Ada Lovelace Day blog post

Estimated reading time 2–3 minutes

This post is off-topic, but I signed up to pick your tech heroine and then publish your blog post any time on Tuesday 24th March 2009 in commemoration of Ada Lovelace.

I thought long and hard about which of the many brilliant and inspirational women I should write about. Ada Lovelace is clearly getting plenty of coverage. I expect Amazing Grace Hopper is another popular choice. I almost chose the tragic tale of Hypatia. I ponder her fate when confronted with people who lecture me on faith and morality.

However, my choice is unusual and personal in that it is a woman about whom I really know very little. Dr Elizabeth Alexander trained as a geologist and went on to become one of the world’s first female radio astronomers. Educated at Cambridge at a time when women were not allowed to be full members of the university (that didn’t happen until 1947!), she nevertheless received a first class degree and went on to obtain a PhD. She married and moved to Singapore where she worked as a geologist until escaping to New Zealand just before Singapore fell to the Japanese. It was in New Zealand that she undertook her pioneering work on radar, which was crucial to the war effort. She received little recognition as her work was top secret for obvious reasons. I would have liked to have met her (she died before I was born) but nevertheless she has served as an inspiration to me throughout my life, reminding me that female intelligence persists despite all the hardships and obstacles the world throws in our way and for all the fame and glory heaped upon the – usually male – characters that steal the limelight, we should always remember the quiet dedication of the “invisible” women working behind the scenes.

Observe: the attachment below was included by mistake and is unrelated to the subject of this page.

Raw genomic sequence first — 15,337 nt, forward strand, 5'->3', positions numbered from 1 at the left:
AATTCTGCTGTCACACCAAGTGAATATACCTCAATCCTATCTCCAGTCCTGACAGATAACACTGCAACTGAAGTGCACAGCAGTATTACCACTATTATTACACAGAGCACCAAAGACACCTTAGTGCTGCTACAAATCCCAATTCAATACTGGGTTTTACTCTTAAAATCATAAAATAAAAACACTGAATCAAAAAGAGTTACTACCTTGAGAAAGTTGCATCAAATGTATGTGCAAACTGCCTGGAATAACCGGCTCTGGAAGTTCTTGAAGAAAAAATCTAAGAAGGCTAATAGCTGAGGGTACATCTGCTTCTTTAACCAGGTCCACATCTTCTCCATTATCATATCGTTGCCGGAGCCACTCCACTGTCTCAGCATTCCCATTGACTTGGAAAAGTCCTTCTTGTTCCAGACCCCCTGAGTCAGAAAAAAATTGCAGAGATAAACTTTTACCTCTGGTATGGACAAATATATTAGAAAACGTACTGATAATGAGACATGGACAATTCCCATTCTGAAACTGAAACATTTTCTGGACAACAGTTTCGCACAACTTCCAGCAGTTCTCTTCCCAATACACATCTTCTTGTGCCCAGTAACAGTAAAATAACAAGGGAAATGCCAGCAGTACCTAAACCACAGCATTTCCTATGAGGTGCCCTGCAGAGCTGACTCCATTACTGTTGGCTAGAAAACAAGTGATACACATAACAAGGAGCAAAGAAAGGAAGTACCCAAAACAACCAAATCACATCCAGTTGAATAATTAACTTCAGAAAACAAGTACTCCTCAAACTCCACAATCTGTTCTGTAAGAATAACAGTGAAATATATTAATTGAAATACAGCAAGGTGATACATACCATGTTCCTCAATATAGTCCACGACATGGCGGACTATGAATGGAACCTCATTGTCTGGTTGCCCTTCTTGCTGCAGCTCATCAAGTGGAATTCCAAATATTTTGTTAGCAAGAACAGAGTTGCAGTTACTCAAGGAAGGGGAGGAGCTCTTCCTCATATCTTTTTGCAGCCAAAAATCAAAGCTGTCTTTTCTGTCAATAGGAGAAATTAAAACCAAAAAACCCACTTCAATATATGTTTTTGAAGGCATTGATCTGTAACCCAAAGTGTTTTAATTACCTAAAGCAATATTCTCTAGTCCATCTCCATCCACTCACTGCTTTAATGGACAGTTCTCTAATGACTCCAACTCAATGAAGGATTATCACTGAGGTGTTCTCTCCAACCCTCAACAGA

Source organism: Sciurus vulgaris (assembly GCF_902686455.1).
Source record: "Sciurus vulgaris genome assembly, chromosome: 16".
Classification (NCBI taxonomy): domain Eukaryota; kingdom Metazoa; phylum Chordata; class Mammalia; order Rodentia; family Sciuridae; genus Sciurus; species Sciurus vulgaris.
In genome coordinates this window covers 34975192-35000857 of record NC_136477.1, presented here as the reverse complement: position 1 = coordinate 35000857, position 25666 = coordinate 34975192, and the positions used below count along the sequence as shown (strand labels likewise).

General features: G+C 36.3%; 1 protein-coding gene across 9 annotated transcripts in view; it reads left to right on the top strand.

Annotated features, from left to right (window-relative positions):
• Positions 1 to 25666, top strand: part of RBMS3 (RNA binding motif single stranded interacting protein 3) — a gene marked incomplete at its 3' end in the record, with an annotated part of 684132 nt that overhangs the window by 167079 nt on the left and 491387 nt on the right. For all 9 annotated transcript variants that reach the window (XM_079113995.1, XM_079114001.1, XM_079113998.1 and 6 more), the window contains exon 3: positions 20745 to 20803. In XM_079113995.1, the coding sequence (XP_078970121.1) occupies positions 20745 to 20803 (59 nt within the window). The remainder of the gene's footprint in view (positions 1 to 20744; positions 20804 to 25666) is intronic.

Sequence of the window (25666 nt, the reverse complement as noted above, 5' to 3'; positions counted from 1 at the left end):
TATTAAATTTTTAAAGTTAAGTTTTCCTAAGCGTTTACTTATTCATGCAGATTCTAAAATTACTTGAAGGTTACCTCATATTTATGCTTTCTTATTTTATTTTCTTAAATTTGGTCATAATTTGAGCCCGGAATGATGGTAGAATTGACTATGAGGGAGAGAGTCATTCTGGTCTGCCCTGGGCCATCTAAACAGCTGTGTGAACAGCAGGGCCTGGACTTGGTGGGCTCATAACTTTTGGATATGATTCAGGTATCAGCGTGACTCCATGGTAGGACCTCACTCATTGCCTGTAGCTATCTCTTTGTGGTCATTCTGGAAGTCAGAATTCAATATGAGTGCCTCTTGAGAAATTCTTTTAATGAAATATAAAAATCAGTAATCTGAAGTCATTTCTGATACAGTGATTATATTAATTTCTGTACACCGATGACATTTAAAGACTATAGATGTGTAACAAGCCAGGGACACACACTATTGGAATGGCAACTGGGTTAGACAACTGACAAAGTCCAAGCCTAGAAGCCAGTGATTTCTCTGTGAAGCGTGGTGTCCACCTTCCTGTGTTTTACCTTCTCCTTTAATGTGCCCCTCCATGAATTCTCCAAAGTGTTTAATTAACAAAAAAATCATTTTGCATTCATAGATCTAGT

There is a short article about her in

The Biographical Dictionary of Women in Science

and a more detailed paper:
Dr Elizabeth Alexander: First Female Radio Astronomer .

She was also my grandmother.


Controlled Vocabulary

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A reading list from “David Riecks founded as a resource to help others learn how best to build controlled vocabulary lists, thesauri, and keyword hierarchies for describing images in databases. He has been involved in many recent standards initiatives as well as being a featured speaker at industry events such as PhotoPlus Expo, the Microsoft Pro Photo Summit, and the first and second International PhotoMetadata Conferences.”